Grief and anger pose heart-attack hazard

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This article first appeared on Doctor Portal on 7 September 2016.

You can die of a broken heart.

Intense grief can trigger a heart attack, especially in the early weeks of grieving the loss of a loved one, a study looking into the physiological effects of emotions on the heart has found.

“When you are under emotional stress, your heart dissolves under physical stress,” said Dr Thomas Buckley, a cardiovascular researcher at University of Sydney.

Dr Buckley and his team have been researching the link between acute emotional episodes and risk of severe cardiac events and have identified the biological responses in bereavement.

“Coping with the death of a loved one can be incredibly difficult on an emotional level, and now we can see the physical impact as well,” he said.

The highest risk of a cardiac event was seen in the spouses or parents of the deceased, who all had higher heart rates and blood pressure.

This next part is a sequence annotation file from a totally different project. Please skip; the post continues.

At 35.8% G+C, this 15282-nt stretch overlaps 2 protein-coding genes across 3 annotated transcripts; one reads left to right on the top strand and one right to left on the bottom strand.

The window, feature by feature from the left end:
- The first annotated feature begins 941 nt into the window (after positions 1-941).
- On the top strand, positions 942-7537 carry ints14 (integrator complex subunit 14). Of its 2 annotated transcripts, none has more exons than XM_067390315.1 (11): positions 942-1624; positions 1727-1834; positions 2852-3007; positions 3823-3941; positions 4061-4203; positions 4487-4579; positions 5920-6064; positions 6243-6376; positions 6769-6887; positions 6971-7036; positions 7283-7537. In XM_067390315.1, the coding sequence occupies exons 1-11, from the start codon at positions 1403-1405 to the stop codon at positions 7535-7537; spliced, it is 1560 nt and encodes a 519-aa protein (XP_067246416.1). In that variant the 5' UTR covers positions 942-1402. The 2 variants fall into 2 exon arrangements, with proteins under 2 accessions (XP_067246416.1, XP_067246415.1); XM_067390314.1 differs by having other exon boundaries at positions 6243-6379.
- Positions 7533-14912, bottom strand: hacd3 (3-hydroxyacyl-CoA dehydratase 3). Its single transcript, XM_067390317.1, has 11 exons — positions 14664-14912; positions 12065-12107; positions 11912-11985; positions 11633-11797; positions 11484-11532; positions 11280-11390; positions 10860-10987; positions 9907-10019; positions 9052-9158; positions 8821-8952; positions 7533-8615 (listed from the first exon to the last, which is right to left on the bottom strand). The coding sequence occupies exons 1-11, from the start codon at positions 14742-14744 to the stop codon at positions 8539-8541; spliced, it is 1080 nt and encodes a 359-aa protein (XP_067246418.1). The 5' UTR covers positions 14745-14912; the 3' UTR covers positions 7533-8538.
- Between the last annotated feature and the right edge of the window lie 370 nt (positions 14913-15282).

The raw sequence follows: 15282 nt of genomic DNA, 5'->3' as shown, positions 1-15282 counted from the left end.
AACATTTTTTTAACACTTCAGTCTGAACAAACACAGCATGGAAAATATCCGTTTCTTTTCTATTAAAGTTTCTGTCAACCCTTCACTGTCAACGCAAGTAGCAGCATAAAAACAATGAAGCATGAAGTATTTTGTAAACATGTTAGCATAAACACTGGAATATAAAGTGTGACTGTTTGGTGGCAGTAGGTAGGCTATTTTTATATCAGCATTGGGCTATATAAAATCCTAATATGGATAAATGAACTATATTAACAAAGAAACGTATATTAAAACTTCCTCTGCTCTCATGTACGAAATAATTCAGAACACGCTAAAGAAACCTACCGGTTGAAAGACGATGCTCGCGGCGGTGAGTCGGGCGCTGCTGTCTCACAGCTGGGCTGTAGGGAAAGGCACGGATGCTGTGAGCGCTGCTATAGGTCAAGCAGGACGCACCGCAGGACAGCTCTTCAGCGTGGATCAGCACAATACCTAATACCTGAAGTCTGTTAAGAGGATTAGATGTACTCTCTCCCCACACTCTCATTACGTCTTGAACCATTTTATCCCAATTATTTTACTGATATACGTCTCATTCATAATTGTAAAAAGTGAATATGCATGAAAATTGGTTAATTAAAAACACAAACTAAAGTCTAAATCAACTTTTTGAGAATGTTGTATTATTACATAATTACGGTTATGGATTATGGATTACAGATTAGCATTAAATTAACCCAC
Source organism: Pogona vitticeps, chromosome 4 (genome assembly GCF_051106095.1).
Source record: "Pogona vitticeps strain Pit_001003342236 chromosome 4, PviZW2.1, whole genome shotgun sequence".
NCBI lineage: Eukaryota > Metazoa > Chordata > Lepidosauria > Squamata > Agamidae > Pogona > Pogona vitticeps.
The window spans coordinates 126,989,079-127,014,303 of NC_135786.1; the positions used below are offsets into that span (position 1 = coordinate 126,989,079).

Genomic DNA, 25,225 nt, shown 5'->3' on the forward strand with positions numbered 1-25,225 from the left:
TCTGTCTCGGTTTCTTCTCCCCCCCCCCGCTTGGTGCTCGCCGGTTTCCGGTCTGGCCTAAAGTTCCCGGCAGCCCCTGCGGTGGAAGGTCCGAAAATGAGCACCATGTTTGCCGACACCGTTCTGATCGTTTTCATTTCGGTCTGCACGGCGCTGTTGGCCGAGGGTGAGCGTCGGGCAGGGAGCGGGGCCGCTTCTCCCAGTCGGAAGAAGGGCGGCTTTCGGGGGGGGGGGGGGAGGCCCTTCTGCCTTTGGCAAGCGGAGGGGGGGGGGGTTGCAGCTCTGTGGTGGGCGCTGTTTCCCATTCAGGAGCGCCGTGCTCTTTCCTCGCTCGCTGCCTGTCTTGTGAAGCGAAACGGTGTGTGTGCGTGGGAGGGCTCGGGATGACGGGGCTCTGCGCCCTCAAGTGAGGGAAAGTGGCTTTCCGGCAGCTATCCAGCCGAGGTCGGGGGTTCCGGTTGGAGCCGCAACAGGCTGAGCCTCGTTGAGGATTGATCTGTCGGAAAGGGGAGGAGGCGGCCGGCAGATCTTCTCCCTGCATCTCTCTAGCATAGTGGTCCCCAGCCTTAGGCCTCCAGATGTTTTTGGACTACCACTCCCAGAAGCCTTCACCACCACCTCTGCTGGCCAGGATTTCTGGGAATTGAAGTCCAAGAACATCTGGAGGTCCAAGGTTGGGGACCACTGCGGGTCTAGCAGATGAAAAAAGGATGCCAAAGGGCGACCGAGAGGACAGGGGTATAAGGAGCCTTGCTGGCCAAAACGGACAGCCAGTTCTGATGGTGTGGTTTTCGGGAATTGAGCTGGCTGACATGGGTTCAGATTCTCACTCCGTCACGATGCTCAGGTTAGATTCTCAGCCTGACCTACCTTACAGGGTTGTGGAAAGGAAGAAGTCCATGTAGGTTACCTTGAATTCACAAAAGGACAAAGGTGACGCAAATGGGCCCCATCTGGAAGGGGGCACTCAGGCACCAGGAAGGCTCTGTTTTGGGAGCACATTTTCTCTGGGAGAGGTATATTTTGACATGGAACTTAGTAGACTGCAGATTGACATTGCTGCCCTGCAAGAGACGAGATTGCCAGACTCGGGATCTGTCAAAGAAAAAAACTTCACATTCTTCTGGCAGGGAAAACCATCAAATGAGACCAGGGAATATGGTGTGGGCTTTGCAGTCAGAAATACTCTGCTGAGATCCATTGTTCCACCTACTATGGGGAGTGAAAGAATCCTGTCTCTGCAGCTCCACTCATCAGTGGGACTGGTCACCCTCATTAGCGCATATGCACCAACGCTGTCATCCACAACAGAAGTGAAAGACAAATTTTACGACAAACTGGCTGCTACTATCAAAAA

Intense anger – the feeling of being outraged, ready to burst, with teeth and fists clenched – is also a trigger for heart attack.

“We’re not just talking about being irritated or mildly annoyed,” said Dr Buckley.

In fact, the risk of heart attack was 8.5 times higher in the two hours after an angry outburst.

According to the research, two-thirds of anger outbursts were related to family arguments and the rest were related to driving or workplace stress.

The increased risk was most likely due to higher heart rate, higher blood pressure, a tightening of blood vessels and increased clotting – all known heart-attack triggers, said Dr Buckley.

Stay calm and know the triggers that make you angry was his advice to avoid such a life-threatening event.

For those in grief, the key message was not to ignore symptoms and put it down to “just grieving”.

“While the grieving process is normal it’s not desirable to have cardiac symptoms and to seek medical assistance during that time and not to ignore those symptoms,” said Dr Buckley, who would like more effort placed on the health and welfare of bereaved survivors.

In times of grief in particular, he said, a lot of focus was on the deceased, but it was important to recognise the health of the surviving partner or spouse or parent was also at risk “and it is a significant risk”.

Encouraging grieving relatives to get enough sleep, eat well and reduce their alcohol and smoking intake would help to reduce their risk of dying from a heart attack.


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